English: The Lost Years
The first standard of any language, is its spelling. Without it, words cannot be accurately transcribed. However, this is a modern notion. In the year 1005, and in the intervening years between 1005 up until 1500 , spelling was fluid. The language of the common people - that found its way into writing - was largely a transciption of sounds and accents. They transcribed language phonetically - applying the representation that they felt best approximated the sound that they heard. As accents differed, so did the representation. The concept of a standardized spelling was alien - there was no right, or wrong way - to spell.
In actual speech, we have something called Feedback. We also design it into directed dialogue as well. If we don't understand something, we can interrupt the speaker .."What? What did you say?" ... But not written language. And so we have to rely on standards. Spelling, Grammar, and Context. Spelling is the first and easiest way to apply any standard to any language - if you spell incorrectly, you will be considered a mark of laziness, stupidity, or carelessness. Since I live in Georgia, I get two of them for free. I have actually seen a Federal Bureau of Land Management Sign with a spelling error in it.
Written language doesn't have feedback, so we need standards. For English, standardization started out somewhere around 1005 A.D. Why did it take almost six hundred years before a standard spelling emerged? What happened for more than 600 years? These are called. The Lost Years..
For the first few hundred years, blame the French. Why? Because its fun to blame the French. They get really bent out of shape about it. I just had some Chili Cheese Freedom fries for lunch, and I'm writing on my lunch break. Also, this is my blog, so I'm going to start off by blaming the French. In the years of the Norman conquest - in which French scribes really didn't care what sort of conventions were being applied around them. Being French, they shrugged off any vernacular representation. I can imagine that it might not have been a bad thing to have spent a few hundred years in the company of the French - they're really pretty fun to be around - and the time passed quickly. However, by the end of the Norman Conquest and the 100 years war, England probably had enough. It was too late for certain words. The word qwayne had become the word queen.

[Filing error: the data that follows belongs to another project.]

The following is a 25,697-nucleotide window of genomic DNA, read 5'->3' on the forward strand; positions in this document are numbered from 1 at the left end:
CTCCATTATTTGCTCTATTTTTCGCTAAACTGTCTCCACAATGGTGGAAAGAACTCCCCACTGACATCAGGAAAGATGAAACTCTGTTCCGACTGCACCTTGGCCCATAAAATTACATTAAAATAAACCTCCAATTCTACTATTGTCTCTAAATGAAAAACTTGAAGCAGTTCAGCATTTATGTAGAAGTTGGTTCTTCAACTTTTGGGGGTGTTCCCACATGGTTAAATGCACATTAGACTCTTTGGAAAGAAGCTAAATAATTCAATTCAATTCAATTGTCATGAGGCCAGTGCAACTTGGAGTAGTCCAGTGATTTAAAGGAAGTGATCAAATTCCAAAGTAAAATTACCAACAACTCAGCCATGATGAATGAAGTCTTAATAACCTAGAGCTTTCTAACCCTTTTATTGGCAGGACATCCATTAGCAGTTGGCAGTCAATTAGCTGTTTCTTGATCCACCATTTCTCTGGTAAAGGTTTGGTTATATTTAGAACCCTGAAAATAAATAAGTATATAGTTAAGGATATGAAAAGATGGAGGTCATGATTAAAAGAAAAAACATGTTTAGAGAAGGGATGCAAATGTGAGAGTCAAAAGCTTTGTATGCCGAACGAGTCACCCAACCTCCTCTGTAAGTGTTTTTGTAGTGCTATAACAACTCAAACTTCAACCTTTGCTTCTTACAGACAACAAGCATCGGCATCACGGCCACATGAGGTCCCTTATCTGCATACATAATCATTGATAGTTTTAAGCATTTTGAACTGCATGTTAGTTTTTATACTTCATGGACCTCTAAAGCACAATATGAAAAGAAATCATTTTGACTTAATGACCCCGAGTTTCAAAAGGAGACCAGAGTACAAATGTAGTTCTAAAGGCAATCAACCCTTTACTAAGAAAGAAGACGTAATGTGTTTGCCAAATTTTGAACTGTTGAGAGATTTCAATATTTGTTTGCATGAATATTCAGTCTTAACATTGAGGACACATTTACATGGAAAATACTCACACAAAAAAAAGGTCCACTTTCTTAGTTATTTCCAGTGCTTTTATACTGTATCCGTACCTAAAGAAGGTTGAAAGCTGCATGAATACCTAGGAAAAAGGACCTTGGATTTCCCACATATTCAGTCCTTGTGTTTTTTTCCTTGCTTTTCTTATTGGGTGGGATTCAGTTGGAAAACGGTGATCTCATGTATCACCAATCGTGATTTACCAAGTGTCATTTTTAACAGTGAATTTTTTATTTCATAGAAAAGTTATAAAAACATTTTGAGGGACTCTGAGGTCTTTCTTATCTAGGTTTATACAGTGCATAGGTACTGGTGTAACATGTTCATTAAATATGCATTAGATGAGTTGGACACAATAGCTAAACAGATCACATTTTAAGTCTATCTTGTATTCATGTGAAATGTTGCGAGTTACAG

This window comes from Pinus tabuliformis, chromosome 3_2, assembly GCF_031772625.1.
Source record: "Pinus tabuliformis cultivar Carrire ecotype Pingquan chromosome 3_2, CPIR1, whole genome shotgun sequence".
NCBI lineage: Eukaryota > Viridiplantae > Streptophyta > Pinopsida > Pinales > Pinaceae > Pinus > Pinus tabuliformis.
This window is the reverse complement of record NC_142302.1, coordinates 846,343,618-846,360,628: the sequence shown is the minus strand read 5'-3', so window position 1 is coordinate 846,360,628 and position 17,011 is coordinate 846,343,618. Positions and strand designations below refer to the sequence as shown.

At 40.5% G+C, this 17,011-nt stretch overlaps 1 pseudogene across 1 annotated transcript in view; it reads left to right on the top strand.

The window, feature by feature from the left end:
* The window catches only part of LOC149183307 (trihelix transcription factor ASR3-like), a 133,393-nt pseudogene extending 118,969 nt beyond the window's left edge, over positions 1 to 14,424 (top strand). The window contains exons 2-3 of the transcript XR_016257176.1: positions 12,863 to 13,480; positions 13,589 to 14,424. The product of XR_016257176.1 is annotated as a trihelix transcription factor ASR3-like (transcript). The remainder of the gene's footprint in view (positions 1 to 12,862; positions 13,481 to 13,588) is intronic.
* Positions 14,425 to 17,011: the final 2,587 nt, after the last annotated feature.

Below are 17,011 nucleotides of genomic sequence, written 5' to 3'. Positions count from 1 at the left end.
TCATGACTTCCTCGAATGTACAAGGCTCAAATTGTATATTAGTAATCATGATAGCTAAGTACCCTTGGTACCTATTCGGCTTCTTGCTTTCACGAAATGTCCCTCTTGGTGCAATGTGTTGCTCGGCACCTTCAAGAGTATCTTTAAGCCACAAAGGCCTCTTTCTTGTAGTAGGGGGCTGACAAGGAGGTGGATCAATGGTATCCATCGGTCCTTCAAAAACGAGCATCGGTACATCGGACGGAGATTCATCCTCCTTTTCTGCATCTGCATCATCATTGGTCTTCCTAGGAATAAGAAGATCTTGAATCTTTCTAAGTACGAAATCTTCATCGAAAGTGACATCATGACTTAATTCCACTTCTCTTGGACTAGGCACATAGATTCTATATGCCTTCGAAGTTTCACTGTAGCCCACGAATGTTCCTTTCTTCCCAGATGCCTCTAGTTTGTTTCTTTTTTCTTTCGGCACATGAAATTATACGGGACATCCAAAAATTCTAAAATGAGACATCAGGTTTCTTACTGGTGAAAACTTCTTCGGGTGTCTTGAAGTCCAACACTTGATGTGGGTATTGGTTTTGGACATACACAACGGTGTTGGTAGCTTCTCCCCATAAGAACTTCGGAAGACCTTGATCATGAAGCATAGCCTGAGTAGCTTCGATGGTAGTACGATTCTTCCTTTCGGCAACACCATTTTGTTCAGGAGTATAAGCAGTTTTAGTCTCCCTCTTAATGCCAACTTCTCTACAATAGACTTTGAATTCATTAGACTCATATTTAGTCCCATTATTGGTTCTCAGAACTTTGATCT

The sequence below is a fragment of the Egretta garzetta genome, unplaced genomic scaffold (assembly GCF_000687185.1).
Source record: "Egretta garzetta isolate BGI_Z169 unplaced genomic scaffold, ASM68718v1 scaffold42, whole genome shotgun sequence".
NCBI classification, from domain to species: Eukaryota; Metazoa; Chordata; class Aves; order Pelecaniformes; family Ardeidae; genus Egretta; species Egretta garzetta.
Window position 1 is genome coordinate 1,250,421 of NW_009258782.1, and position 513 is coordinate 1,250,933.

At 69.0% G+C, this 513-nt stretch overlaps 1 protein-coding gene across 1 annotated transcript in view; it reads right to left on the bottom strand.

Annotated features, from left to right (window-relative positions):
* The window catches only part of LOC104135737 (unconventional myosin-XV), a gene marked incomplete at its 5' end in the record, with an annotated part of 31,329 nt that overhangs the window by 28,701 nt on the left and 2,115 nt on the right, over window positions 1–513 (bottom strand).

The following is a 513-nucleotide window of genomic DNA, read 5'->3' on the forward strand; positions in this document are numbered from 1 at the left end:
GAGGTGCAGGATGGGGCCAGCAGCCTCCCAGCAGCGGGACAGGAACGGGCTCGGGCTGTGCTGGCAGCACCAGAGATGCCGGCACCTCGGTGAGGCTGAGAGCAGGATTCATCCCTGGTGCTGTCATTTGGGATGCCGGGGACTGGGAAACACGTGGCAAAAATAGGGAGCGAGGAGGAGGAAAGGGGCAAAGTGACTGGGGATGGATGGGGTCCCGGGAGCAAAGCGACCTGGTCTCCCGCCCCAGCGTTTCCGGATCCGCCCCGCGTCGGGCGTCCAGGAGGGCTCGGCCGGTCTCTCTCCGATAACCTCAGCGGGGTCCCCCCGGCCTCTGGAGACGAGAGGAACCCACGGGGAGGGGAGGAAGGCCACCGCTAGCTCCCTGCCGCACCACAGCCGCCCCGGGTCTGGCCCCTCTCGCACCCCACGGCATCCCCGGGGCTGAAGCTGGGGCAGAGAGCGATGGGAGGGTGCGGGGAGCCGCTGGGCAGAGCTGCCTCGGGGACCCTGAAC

The French, during their sunny vacation in England - changed alot of things. And so for a while, there were three languages. Latin - the language of the priests and scribes, French - the language of the royal scribes and the court , and the language of the common people .. otherwise known as "English". Menage a trois is never really as easy as it looks - there were hard feelings. Those who spoke English decided there was no way they were going to speak French and as soon as the French left, things were set back to normal. The Queen, of course, had been changed by the experience.
Around 1005, you would inflect the word to give someone a clue as to what kind of grammatical expression you were trying to write. This is important. I can use periods, commas : sometimes even a colon; semicolons, more commas and maybe even an exclamation mark!
The words themselves in old English were inflected as part of the grammar. Instead of sequencing the words, the endings were changed. Shakespeare, even as far forward as 1600, was still doing this. For example, he worked alot with the contrast between thou and you , and the associated inflection thou knowest .
So the first of a set of two lost eras comes to a close - coming about largely due to the fact that the pronunciations of words changed, inflections changed. The spelling adapted to allow these changes to be recorded. So, four hundred years. It's a long time, but then again, we spent it with the French.